The assessment of bone mineral content and density of the lumbar spine and proximal femur in US submariners.

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2014-09

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Abstract

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The submarine environment is unique in that there is limited space and no sunlight, which may negatively affect skeletal health and lead to accelerated bone loss, osteoporosis, and fractures.

Introduction

The primary purpose of this study was to determine whether there was an association with submarine service, specifically time spent at sea, and bone mineral content (BMC) and bone mineral density (BMD) of the lumbar spine and dual proximal femur (total hip and femoral neck) measured by DXA.

Methods

This is a cross-sectional study of 462 submariners 20-91 years old. Variables included in the analysis were age, height, race, alcohol intake, tobacco use, fracture history, conditions, and medications known to cause bone loss and osteoporosis and submarine service.

Results

Of the submarine service predictors, only serving onboard a diesel submarine was determined to be independently associated with a reduction in BMD of the total hip and femur neck, while no submarine service predictor increased the odds of having low BMD. In submariners 50+ years old, the age-adjusted prevalence of osteopenia was 15.7 % (lumbar spine) and 40.4 % (femur neck), while the prevalence of osteoporosis was 4.8 % (lumbar spine) and 4.2 % (femur neck), rates that did not differ from NHANES 2005-2008. In submariners <50 years old, 3.1 % was below the expected range for age. The proportion of submariners 50+ years old that met the FRAX criteria for pharmacological treatment was 12 %.

Conclusions

Intermittent periods of submergence that can range from a few days to 3+ months do not appear to compromise skeletal health differently than the general population.

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Published Version (Please cite this version)

10.1007/s00198-014-2753-y

Publication Info

Gasier, HG, LM Hughes, CR Young and AM Richardson (2014). The assessment of bone mineral content and density of the lumbar spine and proximal femur in US submariners. Osteoporosis international : a journal established as result of cooperation between the European Foundation for Osteoporosis and the National Osteoporosis Foundation of the USA, 25(9). pp. 2225–2234. 10.1007/s00198-014-2753-y Retrieved from https://hdl.handle.net/10161/24102.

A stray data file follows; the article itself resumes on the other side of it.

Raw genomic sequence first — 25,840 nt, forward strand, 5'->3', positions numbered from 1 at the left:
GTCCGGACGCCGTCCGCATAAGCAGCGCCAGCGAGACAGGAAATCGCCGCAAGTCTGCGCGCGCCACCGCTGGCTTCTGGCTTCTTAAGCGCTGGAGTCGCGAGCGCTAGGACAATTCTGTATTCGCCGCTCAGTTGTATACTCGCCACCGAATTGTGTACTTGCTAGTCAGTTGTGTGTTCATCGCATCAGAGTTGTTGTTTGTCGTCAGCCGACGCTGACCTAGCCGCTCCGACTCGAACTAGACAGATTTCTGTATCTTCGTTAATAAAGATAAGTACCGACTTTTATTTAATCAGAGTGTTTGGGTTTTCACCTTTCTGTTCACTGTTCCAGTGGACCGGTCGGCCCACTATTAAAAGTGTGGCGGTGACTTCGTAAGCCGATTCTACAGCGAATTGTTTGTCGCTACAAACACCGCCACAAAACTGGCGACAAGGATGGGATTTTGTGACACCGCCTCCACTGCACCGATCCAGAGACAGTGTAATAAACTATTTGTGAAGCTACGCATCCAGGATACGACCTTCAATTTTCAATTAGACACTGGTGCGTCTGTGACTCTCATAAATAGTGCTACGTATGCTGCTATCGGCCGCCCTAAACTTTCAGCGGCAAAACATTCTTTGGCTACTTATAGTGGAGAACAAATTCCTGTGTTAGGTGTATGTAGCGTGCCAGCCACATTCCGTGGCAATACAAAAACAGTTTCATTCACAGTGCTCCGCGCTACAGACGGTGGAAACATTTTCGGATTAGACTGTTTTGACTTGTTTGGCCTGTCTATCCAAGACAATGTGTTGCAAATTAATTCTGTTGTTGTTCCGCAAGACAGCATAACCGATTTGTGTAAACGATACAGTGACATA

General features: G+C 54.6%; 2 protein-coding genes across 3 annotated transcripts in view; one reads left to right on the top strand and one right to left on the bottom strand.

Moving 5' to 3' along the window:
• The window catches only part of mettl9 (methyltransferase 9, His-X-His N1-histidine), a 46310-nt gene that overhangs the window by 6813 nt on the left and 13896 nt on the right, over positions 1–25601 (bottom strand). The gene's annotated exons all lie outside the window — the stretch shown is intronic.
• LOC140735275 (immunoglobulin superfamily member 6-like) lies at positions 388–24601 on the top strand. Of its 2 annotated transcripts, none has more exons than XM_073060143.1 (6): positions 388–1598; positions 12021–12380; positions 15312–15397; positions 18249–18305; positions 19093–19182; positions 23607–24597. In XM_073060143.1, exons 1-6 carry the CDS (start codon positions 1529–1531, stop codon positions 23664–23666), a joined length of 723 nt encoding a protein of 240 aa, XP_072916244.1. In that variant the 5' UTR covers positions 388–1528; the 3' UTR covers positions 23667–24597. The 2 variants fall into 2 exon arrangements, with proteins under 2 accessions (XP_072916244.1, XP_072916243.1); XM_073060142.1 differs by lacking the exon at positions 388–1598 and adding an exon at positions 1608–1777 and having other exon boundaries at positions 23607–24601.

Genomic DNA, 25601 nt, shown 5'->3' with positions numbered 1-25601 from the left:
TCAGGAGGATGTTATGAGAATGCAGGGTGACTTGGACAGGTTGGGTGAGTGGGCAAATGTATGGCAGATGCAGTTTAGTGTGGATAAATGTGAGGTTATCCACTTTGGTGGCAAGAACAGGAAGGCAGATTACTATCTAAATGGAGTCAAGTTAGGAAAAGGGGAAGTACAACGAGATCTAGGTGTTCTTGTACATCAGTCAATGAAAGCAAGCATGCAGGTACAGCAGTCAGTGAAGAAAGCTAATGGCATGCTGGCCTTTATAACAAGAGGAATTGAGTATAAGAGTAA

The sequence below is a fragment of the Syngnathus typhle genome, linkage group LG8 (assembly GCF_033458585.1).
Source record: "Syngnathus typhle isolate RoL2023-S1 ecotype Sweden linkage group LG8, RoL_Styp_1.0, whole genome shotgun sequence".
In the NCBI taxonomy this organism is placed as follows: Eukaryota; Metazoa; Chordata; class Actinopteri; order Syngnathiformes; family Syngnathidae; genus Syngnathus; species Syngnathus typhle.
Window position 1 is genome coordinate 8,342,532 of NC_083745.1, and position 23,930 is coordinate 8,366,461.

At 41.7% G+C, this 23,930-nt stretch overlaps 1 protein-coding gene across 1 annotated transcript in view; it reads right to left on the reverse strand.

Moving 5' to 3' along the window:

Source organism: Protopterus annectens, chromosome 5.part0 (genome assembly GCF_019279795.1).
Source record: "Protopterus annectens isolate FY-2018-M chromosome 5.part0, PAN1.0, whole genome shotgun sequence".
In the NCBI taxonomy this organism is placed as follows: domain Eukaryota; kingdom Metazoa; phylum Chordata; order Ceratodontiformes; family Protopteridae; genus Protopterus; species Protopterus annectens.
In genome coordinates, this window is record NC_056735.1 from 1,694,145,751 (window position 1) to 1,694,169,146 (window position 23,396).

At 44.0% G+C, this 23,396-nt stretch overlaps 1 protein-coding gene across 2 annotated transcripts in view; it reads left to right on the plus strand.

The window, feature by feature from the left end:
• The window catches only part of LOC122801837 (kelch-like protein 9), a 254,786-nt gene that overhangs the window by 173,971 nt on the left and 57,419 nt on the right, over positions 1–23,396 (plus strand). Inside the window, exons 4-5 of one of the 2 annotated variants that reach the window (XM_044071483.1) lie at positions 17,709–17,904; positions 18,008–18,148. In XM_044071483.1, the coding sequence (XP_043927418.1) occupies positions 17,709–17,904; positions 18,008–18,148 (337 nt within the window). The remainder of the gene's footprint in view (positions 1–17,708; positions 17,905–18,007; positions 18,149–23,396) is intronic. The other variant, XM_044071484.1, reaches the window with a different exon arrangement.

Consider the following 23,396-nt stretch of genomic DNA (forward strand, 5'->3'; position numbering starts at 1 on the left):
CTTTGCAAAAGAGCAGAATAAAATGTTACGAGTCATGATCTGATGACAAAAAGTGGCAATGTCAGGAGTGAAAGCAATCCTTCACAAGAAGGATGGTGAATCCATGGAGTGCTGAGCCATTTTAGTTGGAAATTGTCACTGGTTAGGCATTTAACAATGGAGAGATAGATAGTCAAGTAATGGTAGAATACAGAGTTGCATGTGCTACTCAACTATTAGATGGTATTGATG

This is constructed from limited available data and may be imprecise. To cite this article, please review & use the official citation provided by the journal.

Scholars@Duke

Gasier

Heath Gasier

Associate Professor in Anesthesiology

I am a physiologist who joined Duke University in 2019 after retiring from military service. My research has focused on understanding how oxidant stress impacts cellular and systems physiology. Initially, I studied in humans how hyperbaric oxygen (HBO2) within the therapeutic range and high altitude influence nitric oxide production, antioxidant defenses, tissue oxygenation and muscle performance. This work sparked my interest in redox biology and led me to train under Dr. Claude A. Piantadosi at Duke University. Here, I began to study in mice and rats the impact of extreme HBO2 on the central nervous system (CNS). The objectives were to identify in rodents the origin and mechanisms of CNS oxygen toxicity, and test targeted pharmacological intervention strategies. It was during this time that I became interested in heme oxygenase 1 (HO-1). During my final military assignment, I continued to work on HBO2 and CNS oxygen toxicity related research (pharmacological intervention) and initiated new studies examining how HO-1 induction influences musculoskeletal health in diet-induced obesity. These studies led to follow-on work aimed at determining the mechanisms of HO-1 induction and mitochondrial dynamic regulation in an in vitro model of diet-induced obesity. In addition, I was involved in research aimed at understanding how antioxidants influence skeletal muscle mitochondrial dynamics in rodents and cells exposed heat stress and extreme high altitude.

Since returning to Duke University, I continue to conduct research focused on understanding how oxidant stress induced by HBO2 and obesity influences mitochondrial dynamic regulation in the brain, lung and skeletal muscle. I am now studying how sarcopenia and gender influence these responses. I am also involved (Co-I) in research testing the efficacy of a home-based high intensity interval training program in COVID-19 critical illness and early parenteral nutrition in abdominal trauma victims. In both of these studies, my efforts will be directed towards measuring inflammation and mitochondrial quality control responses to the interventions, which are linked to HO-1 activation.


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